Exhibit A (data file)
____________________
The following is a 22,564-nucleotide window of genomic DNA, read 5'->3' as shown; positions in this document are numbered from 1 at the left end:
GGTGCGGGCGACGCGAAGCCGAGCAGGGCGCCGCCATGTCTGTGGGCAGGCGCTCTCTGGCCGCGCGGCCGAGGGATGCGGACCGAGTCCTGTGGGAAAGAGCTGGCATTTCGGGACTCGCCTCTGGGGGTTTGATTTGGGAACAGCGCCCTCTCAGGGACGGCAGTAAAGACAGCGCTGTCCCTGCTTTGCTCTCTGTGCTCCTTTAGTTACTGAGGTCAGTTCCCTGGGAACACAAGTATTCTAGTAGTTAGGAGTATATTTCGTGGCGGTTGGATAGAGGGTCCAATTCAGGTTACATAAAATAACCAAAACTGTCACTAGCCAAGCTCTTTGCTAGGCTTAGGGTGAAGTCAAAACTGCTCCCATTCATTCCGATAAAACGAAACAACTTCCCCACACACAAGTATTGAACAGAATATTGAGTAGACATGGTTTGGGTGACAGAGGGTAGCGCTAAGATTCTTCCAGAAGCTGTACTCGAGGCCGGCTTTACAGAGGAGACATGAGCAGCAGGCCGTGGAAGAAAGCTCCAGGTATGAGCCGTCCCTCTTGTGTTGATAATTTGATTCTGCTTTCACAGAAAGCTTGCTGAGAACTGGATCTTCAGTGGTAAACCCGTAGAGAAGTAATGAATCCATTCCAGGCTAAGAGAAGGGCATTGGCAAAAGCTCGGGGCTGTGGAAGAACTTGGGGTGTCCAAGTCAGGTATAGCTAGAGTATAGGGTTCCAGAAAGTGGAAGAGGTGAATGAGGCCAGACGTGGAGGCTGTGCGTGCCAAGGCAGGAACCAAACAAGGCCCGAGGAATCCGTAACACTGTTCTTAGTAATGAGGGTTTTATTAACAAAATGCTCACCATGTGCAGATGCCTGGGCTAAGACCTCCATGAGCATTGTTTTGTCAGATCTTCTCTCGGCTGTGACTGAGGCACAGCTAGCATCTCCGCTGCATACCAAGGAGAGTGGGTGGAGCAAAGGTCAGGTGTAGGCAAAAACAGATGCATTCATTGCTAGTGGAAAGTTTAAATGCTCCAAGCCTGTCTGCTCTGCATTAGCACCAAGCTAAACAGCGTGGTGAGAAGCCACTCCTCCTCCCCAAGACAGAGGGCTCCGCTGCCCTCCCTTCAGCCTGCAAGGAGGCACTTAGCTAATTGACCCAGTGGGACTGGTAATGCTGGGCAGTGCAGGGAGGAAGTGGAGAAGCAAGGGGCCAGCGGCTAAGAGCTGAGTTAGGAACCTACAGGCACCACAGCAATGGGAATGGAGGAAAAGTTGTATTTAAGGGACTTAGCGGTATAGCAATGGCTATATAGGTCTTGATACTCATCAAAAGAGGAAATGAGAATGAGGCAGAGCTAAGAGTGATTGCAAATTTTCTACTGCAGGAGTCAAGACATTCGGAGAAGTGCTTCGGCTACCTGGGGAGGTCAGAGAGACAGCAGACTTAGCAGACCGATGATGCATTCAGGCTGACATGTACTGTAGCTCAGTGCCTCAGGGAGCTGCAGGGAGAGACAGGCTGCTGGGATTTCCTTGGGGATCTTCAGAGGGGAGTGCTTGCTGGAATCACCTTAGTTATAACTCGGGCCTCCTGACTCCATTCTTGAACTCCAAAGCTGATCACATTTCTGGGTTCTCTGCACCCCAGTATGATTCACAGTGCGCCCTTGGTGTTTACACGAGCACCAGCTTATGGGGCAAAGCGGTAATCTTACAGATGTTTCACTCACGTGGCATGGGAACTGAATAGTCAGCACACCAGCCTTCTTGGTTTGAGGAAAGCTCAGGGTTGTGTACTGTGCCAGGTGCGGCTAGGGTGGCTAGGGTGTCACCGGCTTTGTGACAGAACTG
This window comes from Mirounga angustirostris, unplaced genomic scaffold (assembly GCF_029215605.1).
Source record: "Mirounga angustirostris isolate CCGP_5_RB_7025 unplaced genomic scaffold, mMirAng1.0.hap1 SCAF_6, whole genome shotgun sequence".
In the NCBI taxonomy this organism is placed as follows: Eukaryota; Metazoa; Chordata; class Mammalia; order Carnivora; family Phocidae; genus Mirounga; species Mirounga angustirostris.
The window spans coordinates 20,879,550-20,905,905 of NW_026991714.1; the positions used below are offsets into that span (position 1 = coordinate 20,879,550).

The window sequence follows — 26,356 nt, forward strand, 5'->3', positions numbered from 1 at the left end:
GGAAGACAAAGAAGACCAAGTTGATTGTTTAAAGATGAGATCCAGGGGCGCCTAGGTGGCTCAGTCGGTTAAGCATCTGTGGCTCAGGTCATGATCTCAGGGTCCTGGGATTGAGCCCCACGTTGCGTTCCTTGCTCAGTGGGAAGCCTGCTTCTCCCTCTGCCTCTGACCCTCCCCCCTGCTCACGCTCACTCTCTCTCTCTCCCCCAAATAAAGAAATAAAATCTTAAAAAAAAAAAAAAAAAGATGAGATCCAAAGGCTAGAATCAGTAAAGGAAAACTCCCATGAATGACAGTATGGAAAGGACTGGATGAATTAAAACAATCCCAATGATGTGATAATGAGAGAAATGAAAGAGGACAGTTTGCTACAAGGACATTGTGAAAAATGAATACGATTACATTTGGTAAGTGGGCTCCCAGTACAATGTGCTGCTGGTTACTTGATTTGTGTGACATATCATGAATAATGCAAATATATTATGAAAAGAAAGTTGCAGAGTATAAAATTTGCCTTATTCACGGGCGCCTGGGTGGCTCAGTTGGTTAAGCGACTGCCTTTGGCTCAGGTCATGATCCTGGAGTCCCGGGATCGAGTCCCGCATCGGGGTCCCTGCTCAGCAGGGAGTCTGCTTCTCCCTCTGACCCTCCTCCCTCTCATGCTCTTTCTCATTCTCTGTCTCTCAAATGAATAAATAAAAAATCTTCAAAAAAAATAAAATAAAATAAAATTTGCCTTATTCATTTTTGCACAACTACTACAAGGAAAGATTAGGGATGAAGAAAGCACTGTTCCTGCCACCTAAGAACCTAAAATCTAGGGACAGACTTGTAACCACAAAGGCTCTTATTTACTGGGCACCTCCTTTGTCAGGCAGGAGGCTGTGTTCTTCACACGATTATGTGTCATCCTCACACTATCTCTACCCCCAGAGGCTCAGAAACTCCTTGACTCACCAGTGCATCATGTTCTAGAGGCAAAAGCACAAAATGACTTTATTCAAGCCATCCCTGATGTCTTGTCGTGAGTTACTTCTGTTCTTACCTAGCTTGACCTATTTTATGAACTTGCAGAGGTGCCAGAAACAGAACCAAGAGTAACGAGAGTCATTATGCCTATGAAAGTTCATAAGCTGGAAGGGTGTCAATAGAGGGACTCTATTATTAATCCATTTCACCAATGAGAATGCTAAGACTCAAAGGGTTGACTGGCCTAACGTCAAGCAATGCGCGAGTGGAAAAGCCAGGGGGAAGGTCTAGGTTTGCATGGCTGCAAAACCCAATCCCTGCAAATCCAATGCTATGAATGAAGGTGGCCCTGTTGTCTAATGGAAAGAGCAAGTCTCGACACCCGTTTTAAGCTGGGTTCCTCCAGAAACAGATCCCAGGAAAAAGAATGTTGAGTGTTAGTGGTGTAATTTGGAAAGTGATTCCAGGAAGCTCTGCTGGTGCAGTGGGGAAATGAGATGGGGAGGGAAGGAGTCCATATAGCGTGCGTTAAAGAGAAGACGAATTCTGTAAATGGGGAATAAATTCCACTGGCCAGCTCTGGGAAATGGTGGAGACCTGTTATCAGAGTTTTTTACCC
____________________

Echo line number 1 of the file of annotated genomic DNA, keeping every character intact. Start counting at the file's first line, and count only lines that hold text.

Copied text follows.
The following is a 22,564-nucleotide window of genomic DNA, read 5'->3' as shown; positions in this document are numbered from 1 at the left end: